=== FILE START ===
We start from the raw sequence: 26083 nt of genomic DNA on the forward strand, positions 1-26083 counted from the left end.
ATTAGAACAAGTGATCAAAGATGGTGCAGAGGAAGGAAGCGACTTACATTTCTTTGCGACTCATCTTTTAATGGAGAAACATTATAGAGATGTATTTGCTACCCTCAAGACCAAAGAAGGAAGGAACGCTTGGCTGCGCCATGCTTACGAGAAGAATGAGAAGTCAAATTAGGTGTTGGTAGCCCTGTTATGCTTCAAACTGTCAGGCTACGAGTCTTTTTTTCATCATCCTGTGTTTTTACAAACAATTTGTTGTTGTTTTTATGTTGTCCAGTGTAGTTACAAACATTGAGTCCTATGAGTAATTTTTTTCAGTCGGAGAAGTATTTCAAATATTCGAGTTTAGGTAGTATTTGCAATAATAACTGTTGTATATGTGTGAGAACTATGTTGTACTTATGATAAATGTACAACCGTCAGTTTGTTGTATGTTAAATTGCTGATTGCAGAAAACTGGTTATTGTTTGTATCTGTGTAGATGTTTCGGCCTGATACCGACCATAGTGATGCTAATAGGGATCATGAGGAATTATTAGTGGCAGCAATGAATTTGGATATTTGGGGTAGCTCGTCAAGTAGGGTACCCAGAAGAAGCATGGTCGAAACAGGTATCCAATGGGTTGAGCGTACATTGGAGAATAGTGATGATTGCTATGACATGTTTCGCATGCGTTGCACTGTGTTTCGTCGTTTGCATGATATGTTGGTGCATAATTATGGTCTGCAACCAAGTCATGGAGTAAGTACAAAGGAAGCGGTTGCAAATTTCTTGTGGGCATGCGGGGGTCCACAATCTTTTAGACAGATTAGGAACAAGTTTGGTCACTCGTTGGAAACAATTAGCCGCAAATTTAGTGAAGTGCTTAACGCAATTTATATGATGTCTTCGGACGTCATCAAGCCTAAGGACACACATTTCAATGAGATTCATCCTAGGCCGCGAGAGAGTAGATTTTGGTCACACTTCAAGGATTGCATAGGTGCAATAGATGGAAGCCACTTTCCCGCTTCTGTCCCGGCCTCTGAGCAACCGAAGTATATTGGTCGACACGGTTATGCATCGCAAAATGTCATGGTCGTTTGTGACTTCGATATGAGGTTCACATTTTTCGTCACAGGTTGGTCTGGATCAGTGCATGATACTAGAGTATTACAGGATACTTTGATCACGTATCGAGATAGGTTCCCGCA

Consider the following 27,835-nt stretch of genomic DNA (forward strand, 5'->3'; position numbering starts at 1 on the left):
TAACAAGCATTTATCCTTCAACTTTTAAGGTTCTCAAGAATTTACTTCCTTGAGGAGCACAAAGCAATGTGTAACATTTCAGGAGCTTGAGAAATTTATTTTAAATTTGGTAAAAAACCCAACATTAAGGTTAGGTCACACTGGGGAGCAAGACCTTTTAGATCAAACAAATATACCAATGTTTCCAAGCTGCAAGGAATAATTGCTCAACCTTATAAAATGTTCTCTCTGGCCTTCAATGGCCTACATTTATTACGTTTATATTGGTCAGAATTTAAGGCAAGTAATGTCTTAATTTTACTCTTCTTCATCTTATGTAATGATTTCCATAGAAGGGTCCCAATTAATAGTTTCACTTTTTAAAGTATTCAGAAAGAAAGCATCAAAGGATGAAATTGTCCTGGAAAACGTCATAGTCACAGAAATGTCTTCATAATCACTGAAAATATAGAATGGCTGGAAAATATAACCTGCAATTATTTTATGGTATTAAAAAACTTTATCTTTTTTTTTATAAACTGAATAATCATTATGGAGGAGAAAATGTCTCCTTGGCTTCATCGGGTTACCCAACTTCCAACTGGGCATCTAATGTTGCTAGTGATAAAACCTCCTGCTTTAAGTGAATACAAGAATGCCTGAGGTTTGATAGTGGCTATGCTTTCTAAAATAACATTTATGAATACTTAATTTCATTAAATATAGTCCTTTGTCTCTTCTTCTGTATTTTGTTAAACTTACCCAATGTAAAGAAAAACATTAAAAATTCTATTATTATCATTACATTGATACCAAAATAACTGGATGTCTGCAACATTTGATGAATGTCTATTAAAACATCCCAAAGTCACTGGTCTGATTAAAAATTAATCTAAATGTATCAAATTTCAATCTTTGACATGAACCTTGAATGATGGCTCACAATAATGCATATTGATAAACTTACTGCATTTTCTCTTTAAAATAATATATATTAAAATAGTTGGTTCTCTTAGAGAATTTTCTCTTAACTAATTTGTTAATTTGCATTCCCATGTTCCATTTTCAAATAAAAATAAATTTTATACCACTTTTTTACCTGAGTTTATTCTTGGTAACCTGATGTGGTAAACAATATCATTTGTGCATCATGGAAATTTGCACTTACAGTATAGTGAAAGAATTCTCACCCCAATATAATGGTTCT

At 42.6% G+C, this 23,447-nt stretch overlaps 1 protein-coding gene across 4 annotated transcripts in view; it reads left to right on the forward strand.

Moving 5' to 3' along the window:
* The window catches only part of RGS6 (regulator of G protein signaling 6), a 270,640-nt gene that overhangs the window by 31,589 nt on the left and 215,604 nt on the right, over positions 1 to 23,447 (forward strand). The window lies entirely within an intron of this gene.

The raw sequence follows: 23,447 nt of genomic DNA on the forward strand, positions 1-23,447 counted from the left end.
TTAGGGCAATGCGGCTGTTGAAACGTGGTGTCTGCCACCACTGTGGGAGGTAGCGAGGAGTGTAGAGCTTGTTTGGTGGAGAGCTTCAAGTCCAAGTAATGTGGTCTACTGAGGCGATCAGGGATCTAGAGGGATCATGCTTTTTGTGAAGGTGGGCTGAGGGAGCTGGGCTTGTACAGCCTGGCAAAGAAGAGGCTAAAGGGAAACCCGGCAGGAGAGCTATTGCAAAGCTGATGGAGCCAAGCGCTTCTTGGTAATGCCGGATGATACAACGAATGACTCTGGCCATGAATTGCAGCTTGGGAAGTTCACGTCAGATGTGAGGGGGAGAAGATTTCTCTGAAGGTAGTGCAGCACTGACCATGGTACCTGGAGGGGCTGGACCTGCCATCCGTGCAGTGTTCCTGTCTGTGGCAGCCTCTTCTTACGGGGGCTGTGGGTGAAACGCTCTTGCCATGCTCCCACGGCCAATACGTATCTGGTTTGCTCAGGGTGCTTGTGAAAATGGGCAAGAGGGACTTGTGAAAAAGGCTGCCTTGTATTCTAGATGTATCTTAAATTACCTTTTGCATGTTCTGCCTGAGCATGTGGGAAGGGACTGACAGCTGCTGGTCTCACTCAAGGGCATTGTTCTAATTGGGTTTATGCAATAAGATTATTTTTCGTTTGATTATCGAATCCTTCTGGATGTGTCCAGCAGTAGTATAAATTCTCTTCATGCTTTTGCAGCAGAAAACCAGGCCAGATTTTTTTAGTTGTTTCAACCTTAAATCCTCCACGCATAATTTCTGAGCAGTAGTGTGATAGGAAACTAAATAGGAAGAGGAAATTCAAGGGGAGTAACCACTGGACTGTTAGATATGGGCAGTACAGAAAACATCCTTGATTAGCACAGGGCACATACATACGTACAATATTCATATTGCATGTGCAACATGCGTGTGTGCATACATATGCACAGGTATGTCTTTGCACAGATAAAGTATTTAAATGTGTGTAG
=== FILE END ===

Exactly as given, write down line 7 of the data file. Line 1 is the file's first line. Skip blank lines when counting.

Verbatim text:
* The window catches only part of RGS6 (regulator of G protein signaling 6), a 270,640-nt gene that overhangs the window by 31,589 nt on the left and 215,604 nt on the right, over positions 1 to 23,447 (forward strand). The window lies entirely within an intron of this gene.